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April 26, 2021

This Week in Health Policy for April 26

This Week (April 26 - 30)

The Senate Health, Education, Labor and Pensions Committee holds a hearing on "Examining Our COVID-19 Response: Using Lessons Learned to Address Mental Health and Substance Use Disorders."

  • Details: 10:00 AM EDT on 04/28/2021
  • More information available here.

The House Energy and Commerce Health Subcommittee holds a hearing on "The Long Haul: Forging a Path through the Lingering Effects of COVID-19."

  • Details 11:00 AM EDT on 04/28/2021
  • More information available here.

The House Ways and Means Health Subcommittee holds a hearing on "Charting the Path Forward for Telehealth."

  • Details 2:00 PM EDT on 04/28/2021
  • More information available here.

Last Week (April 19 - 23)

Health Care Highlights

House leadership reintroduces dueling drug pricing packages. This week, House Democrat and Republican leaders from committees of jurisdiction on drug pricing released proposals to address the cost of prescription drugs, closely reflecting proposals from last Congress. Yesterday (April 22), Energy and Commerce Committee Chairman Frank Pallone Jr. (D-NJ), Ways and Means Committee Chairman Richard E. Neal (D-MA), and Education and Labor Committee Chairman Bobby Scott (D-VA) reintroduced H.R. 3, the Elijah E. Cummings Lower Drug Costs Now Act, which passed out of the House of Representatives in 2019. The legislation would empower the Secretary of Health and Human Services (HHS) to negotiate the cost of certain high-priced single source drugs; impose inflationary rebates on Medicare Part B and D drugs; and redesign the Medicare part D benefit, including capping out-of-pocket costs at $2,000 per year. In 2019, the Congressional Budget Office (CBO) estimated that the price negotiation provisions in the bill would save the federal government about $456 billion over 10 years. Unlike the 2019 version, the bill excludes the addition of Medicare benefits for vision, dental, and hearing.

On Wednesday (April 22), Energy and Commerce Committee Ranking Member Cathy McMorris Rodgers (R-WA), Ways and Means Committee Ranking Member Kevin Brady (R-TX), and Education and Labor and Committee Ranking Member Virginia Foxx (R-NC) released their Lower Costs, More Cures Act (H.R. 19). The legislation remains largely unchanged from the 2019 version and includes dozens of bipartisan drug pricing measures. Among these, the bill would also revamp the Medicare Part D benefit, including capping out-of-pocket costs at $3,100 per year, in addition to capping monthly insulin costs at $50 post-deductible. The bill also includes several transparency measures that apply to Medicare Parts D and B, along with measures directed at Medicaid, would ban “pay-for-delay” settlements between brand and generic manufacturers, and more.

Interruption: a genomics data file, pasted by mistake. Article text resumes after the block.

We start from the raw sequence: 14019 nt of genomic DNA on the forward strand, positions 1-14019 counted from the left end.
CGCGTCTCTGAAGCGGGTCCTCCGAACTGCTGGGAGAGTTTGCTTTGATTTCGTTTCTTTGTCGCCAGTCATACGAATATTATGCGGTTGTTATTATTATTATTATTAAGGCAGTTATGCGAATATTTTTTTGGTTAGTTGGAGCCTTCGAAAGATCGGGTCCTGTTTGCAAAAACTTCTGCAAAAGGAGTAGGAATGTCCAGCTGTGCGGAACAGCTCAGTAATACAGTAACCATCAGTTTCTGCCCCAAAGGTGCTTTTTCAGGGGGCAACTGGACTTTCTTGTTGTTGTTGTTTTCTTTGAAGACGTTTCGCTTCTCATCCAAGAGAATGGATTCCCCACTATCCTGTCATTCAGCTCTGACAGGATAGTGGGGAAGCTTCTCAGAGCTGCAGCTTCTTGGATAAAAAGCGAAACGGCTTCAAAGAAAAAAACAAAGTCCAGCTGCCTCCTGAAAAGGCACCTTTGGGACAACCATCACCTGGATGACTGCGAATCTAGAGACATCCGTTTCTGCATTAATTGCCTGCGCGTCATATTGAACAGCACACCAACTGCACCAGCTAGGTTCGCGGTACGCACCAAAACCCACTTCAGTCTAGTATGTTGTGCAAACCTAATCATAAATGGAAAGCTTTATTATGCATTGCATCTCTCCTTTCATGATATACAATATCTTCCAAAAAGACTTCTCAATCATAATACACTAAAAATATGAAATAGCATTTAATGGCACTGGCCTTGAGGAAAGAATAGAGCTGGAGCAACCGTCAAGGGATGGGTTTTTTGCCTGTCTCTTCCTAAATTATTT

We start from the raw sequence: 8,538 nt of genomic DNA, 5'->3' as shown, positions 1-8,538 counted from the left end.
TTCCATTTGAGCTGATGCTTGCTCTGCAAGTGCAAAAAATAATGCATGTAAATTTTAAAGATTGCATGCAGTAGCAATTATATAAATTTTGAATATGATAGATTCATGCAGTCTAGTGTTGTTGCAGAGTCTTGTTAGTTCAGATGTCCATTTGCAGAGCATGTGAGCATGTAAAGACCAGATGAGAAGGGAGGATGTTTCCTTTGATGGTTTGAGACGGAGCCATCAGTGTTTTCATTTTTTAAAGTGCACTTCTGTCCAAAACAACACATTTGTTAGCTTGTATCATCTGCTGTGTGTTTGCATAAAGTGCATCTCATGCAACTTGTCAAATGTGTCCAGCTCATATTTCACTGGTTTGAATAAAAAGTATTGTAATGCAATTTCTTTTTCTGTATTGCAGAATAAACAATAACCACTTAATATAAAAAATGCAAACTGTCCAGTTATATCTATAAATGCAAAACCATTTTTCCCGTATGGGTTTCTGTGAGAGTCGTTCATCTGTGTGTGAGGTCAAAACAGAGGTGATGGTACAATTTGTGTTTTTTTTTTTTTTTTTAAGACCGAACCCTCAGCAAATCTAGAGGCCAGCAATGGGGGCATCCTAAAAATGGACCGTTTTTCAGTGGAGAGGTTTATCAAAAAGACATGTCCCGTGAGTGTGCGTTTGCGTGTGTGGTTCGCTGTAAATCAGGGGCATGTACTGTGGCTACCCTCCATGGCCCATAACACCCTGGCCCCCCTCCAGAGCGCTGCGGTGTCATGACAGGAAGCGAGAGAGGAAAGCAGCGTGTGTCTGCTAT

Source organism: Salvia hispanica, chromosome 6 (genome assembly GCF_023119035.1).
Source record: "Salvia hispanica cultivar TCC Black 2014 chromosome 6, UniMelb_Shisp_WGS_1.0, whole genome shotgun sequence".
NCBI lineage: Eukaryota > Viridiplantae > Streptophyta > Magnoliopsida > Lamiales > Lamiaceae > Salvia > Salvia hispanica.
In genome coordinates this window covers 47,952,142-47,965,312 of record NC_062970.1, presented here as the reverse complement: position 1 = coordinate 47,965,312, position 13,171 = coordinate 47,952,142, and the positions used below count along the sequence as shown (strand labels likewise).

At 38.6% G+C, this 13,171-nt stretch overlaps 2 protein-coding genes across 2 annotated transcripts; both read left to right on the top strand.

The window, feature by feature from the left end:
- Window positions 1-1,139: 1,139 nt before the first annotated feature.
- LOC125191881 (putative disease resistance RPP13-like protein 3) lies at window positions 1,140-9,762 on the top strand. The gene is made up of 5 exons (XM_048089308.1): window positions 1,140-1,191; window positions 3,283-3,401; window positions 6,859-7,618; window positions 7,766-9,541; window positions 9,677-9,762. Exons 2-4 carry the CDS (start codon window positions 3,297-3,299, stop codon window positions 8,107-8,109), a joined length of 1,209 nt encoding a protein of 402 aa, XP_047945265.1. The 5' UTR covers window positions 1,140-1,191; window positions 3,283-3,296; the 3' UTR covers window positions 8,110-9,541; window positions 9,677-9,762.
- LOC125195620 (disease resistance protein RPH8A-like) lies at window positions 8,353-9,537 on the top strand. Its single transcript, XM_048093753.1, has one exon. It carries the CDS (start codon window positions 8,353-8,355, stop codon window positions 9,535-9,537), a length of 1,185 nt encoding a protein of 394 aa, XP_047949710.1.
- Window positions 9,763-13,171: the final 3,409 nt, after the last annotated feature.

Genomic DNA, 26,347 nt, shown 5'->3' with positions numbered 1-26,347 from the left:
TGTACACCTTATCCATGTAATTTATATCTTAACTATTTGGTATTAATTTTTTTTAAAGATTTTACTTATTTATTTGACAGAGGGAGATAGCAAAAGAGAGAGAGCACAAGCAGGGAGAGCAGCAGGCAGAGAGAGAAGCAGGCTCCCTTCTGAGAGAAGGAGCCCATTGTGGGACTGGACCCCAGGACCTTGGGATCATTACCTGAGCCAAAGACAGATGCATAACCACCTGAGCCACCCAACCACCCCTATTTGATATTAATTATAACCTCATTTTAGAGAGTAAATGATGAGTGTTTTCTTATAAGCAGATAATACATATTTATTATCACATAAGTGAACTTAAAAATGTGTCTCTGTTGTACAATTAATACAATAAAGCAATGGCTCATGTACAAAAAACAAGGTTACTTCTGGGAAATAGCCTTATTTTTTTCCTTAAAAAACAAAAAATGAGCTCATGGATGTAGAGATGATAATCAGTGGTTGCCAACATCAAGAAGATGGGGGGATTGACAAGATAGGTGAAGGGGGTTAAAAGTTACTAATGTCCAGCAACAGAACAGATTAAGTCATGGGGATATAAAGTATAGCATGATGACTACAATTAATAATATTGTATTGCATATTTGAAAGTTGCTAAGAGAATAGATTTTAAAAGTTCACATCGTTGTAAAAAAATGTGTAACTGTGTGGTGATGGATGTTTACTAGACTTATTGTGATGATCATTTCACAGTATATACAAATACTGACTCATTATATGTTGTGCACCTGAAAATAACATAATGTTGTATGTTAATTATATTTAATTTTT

Democrats urge White House to include health policy in infrastructure push. Congressional Democrats are urging the White House to include health policy in President Biden’s planned “American Families Plan,” expected to be detailed next week. House Speaker Nancy Pelosi said in a statement Thursday (April 22), that “lowering health costs and prescription drug prices will be a top priority for House Democrats to be included in the American Families Plan.” The Biden Administration, however, has declined to specify if it intends to include health care in the plan, with Press Secretary Jen Psaki saying during a press conference that Biden is working with advisers “to finalize the details of the package, including the investments in areas like child care, education and other areas that are big priorities to him,” notably leaving out health care. In addition to the reintroduction of Democrat’s drug pricing bill this week (H.R. 3), which proponents hope will serve as a “pay for” for the infrastructure package, Sens. Debbie Stabenow (D-MI), Tammy Baldwin (D-WI), and Sherrod Brown (D-OH) introduced a bill this week that would let Americans beginning at age 50 buy into Medicare. Biden supported both Medicare drug negotiation and expanding Medicaid to age 60 during his campaign, but has not indicated his support for either proposal as President. Pelosi and a group of centrist House Democrats also expressed support for permanently extending ACA subsidy enhancements included in the latest coronavirus stimulus bill for a two-year period, which President Biden has also expressed support for in the past.